Ship of Fools by Fintan O'Toole: Read this book and weep at the way we have allowed a collection of crooks and thimble-riggers to ruin us. O'Toole's polemic would inspire a revolution if had a critical mass of people in the country who actually read serious books. It is an expose of the cosy and corrupt cartel that runs this country. He's particularly good on the Ansbacher debacle and the abject failure of the Central Bank to police what was going on - even the sainted Peter Sutherland gets a slap in this section. The ruling classes, politicans, bankers, and the professions blatantly laundered their money off shore and the Central Bank turned a blind eye. When it became too obvious, the government introduced tax amnesties lest the great and the good suffer the wrath of the Revenue Commissioners. He also examines the disgraceful sale of Eircom at a time when we were trying to build a knowledge economy. There's lots of colour in this truly depressing book - most notably when describing the vulgar and ostentatious displays of wealth by the political elite and their paymasters in banking and the building business.
Blood's a Rover by James Elroy: Elroy's staccato mannered prose is only bearable in short chunks so this is the kind of book you dip into. Also, the narrative is so fractured that you are constantly trying to orientate yourself as the action constantly shifts locations and personae. But it's worth persisting with as every now and then you encounter perfect pithiness in the language - usually of a scatological nature: James Dean is "hung like a light switch", Sal Mineo "has a well travelled chute" (don't ask). Real live characters mix with the fictional ones so we encounter Howard Hughes, J. Edgar Hoover and Sal Mineo along with sundry killers, junkies, CIA operatives, and mysterious molls. The time is around the Robert Kennedy asassination and the action moves from LA, to Las Vegas to Haiti.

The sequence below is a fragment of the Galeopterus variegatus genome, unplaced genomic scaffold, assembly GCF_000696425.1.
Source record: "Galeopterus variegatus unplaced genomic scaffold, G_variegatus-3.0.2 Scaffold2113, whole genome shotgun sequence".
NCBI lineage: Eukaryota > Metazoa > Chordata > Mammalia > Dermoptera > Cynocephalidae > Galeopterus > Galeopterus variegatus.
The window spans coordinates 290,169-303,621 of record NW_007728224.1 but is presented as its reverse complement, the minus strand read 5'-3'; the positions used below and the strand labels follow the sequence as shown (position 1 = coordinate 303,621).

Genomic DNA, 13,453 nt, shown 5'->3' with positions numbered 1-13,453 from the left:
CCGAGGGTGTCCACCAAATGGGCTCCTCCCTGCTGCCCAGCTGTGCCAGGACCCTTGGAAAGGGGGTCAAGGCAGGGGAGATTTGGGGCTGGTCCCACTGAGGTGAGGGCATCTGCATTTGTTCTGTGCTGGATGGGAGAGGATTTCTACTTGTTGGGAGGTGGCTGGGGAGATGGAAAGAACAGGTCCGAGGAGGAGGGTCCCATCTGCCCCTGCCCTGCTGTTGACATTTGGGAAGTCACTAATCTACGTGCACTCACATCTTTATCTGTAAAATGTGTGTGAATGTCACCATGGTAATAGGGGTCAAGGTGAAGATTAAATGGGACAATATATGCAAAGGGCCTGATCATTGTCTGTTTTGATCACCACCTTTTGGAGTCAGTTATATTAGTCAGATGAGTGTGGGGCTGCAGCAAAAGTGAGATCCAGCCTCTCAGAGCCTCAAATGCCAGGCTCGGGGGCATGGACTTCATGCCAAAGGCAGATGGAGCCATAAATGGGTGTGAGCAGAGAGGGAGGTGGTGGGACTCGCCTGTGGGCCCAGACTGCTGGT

The Death of Bunny Munro by Nick Cave: Mildly diverting. Way too many masturbation scenes. Lively language, monstrous character, tedious story. And what's so special about Avril Lavigne?
Blood River: Tim Butcher: Surely to God it's impossible to write a boring travel book about the Congo in its current state? Butcher manages this unlikely feat. You get none of the sense of danger, violence and the randomness of life in is this benighted country. You do get lots of boring historical padding.